After more than a decade of testing the many pear species in OSU’s collection, Reimer found only three European cultivarsFarmingdale, Longworth, and Old Homethat had excellent blight resistance when used as trunk stocks.

After Buckman died, the original Farmingdale and Old Home trees in Illinois were destroyed, and the trees at OSU became the primary source of nursery stock.

Fireblight resistant

Reimer found in the 1930s that when Farmingdale was used as a pollen parent in crosses with other blight-resistant selections, a high percentage of the resulting seedlings were highly resistant to fireblight, especially when the seed parent was Old Home.

Although crosses between other blight-resistant parents also produced seedlings that were resistant to blight, many of those seedlings became infected when a susceptible cultivar such as Bartlett or Bosc was grafted onto them. In those cases, fireblight could spread from an infected cultivar across the graft union into the rootstock. In contrast, the OHxF seedlings were resistant even to the spread of fireblight from a grafted cultivar.

One of Reimer’s goals was to establish a mother block of Old Home and Farmingdale trees in Medford to generate seed for producing blight-resistant seedling rootstocks. However, Lyle Brooks, owner of Daybreak Nursery in Forest Grove, Oregon, became concerned about the variability of pear cultivars grafted onto OHxF seedling rootstocks. Collaborating with Dr. Mel Westwood at OSU, Corvallis, he set out to develop clonal rootstocks from those two parents.

In 1950, he obtained half a kilogram of seeds from what he described as an isolated block of Old Home trees planted with Farmingdale pollinizers at the Canadian Department of Agriculture Research Unit near Summerland, British Columbia. It now appears that Bartlett must have been planted in the vicinity of the Summerland pear block where Brooks obtained the seeds.


Of the 2,000 seedlings he grew from those seeds, 516 were planted in a nursery block for evaluation. Thirteen of the more easily propagated selections were evaluated in trials for disease resistance and many other traits, including hardiness, precocity, compatibility with pear varieties, and tolerance to pear decline, as well as resistance to fireblight.

Several, including OHxF 69, 87, 97, and 333, were patented in 1988 by Carlton Nursery, which was operated by the Brooks family. The rootstocks have been propagated worldwide and continue to be in high demand, though some lack the size control and precocity needed for high-density orchards.

More than 40 of the OHxF selections are preserved at the National Clonal Germplasm Repository. In 2009, Postman and ARS plant geneticist Dr. Nahla Bassil did genetic fingerprinting of pears in the collection and found that d’Anjou was very likely the maternal parent of Farmingdale, as Buckman and Reimer had suspected.

They then went on to do genetic paternity testing of six OHxF selections (51, 69, 87, 97, 230, and 333), along with a number of other cultivars. All the OHxF selections proved to be related to Old Home, but the tests showed that Farmingdale was highly unlikely to be a pollen parent. On the other hand, there was a strong indication that Bartlett was genetically related to all those selections.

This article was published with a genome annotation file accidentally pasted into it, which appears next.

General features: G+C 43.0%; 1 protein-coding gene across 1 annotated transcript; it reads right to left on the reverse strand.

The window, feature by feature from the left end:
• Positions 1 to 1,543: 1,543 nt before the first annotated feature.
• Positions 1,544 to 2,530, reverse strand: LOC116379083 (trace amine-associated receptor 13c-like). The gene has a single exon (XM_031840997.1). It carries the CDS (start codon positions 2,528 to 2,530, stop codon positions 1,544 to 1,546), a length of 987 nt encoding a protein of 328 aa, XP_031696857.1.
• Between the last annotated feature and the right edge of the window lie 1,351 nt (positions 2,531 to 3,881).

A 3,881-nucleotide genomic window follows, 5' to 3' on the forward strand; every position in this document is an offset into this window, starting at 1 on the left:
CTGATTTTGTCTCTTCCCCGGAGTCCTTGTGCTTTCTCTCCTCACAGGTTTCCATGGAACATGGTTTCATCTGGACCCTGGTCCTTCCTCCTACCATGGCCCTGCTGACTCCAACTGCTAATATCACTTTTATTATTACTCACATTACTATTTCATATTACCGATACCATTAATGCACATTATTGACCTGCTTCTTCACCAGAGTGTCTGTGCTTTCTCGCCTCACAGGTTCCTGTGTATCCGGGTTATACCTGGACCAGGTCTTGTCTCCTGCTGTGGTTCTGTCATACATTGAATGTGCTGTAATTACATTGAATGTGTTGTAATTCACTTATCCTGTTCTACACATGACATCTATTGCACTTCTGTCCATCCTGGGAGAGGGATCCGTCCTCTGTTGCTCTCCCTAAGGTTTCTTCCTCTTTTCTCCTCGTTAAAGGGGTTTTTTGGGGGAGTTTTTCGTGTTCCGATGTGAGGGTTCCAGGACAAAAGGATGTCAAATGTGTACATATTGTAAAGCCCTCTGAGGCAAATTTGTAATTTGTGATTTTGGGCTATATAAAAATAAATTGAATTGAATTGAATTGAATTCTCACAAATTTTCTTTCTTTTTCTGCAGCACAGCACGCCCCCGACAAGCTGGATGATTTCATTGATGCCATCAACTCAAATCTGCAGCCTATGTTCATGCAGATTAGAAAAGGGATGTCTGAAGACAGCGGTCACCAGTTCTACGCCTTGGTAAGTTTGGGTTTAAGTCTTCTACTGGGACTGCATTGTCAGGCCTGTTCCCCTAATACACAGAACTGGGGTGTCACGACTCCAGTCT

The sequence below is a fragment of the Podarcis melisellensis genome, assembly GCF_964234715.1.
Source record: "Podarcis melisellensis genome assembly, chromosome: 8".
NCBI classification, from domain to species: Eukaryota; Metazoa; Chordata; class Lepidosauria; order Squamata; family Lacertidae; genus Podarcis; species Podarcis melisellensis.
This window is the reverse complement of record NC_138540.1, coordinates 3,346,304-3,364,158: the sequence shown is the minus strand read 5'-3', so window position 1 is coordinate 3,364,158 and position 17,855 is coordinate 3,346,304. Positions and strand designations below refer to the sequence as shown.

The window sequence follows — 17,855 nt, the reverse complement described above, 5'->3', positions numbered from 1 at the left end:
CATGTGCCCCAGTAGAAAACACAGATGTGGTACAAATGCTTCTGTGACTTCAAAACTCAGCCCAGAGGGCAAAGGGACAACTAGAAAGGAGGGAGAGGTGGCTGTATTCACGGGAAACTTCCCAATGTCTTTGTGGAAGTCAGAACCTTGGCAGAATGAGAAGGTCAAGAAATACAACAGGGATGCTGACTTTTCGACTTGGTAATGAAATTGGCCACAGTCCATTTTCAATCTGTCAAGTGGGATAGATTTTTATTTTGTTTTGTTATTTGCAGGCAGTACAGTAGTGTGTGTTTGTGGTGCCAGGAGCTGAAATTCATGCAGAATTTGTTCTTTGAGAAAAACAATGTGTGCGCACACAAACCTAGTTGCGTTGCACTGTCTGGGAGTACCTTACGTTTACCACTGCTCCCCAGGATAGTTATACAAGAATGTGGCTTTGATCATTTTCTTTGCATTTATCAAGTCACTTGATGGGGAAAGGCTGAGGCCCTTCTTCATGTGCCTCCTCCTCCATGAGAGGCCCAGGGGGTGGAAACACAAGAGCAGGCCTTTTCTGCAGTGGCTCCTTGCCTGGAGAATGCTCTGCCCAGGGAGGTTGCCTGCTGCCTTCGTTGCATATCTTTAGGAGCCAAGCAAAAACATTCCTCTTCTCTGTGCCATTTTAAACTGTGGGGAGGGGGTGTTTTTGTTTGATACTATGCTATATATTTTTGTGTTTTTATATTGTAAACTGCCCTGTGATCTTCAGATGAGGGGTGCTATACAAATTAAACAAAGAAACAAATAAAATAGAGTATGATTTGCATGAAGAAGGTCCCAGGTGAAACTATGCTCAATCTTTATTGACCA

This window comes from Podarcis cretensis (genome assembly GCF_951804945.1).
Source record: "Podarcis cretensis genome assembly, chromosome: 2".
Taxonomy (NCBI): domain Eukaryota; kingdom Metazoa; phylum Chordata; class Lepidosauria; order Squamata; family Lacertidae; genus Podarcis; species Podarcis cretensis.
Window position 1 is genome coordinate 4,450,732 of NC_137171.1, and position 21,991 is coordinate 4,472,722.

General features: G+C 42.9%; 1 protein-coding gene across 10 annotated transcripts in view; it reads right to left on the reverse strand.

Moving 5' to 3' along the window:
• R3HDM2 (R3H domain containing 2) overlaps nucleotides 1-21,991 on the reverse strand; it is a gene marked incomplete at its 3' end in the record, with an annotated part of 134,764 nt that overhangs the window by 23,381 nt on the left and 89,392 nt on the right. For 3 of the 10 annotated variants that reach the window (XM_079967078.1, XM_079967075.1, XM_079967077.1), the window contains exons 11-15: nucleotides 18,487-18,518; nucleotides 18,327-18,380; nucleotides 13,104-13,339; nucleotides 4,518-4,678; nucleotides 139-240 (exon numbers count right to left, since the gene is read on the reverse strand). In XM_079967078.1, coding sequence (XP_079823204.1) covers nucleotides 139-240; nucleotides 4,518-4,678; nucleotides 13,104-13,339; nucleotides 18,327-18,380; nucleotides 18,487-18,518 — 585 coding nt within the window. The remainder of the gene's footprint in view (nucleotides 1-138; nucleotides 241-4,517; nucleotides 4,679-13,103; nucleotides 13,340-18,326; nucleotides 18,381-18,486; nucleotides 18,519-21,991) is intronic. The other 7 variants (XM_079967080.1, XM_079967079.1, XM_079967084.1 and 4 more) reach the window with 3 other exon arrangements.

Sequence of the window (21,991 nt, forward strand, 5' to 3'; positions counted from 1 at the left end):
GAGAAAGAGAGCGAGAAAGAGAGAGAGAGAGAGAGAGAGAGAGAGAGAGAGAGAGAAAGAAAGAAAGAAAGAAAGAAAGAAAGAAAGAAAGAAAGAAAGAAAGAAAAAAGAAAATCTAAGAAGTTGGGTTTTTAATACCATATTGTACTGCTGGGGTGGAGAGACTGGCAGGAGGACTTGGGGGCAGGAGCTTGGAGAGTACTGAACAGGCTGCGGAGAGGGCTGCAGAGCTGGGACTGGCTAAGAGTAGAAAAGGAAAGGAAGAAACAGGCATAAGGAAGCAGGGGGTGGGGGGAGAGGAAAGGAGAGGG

Postman said this explained what had been something of a puzzle to him over the years: While fruit of the OHxF selections in the germplasm collection resembles Old Home, which has a distinctive round shape, it does not at all resemble Farmingdale. The shape of OHxF fruit tends to be intermediate between that of Old Home and Bartlett. Similarly, the foliage of the OHxF selections resembles the foliage of Old Home but not Farmingdale.

Lynnell Brandt, president of Brandt’s Fruit Trees in Yakima, Washington, said his father Everette worked at Carlton Nursery during the time when Brooks was testing the OHxF rootstocks to identify the most promising ones. Lynnell, who joined the staff of Carlton Nursery in the late 1970s, said he felt confident that both Brooks and Westwood believed that Farmingdale was the pollinizing parent.

“Who were we to question those two?” he asked. “They were the world’s leaders in pear understocks. And it seems strange to me, because Lyle would definitely notice the difference between Bartlett and Farmingdale. He would have known the leaves were different.”

Postman said the fact that the OHxF rootstocks have no Farmingdale heritage means that the highly fireblight-resistant Farmingdale is under-represented in the pedigrees of the pear rootstocks currently used in the pear industry as well as in the parent material being used in rootstock breeding programs.

Although Farmingdale is not likely to instill either dwarfing or precocity in its offspring, Farmingdale germplasm should be reconsidered if fireblight resistance is to be an important genetic trait in future pear cultivars and rootstocks, he suggests.

Future DNA fingerprinting in the USDA pear gene bank should help breeders better understand the paternity of parents when making crosses to develop improved varieties, he added.

The question now is whether the OHxF rootstocks should be renamed. The patent expired in 2005, so no one owns the OHxF name.

“Water’s gone under the bridge for so long, so whether they’re Bartlett or Farmingdale, everyone will probably continue to call them OHxF so things don’t get confused,” said Joe Dixon, sales representative with Carlton Plants. “There’s really nobody who would rename them or have the rights to do so, I don’t think.” •

November 26th, 2013|Apples, December 2013 Issue, Geraldine Warner, Issues, Production

About the Author: Geraldine Warner

Avatar photo

Geraldine Warner was the editor of Good Fruit Grower from 1992-2015. During her tenure, she planned and prepared editorial content, wrote for the magazine, and managed the editorial team. Read her stories: Story Index"


I thought that Quince is sensitive to disease like fireblight?

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Some are very sensitive to fireblight.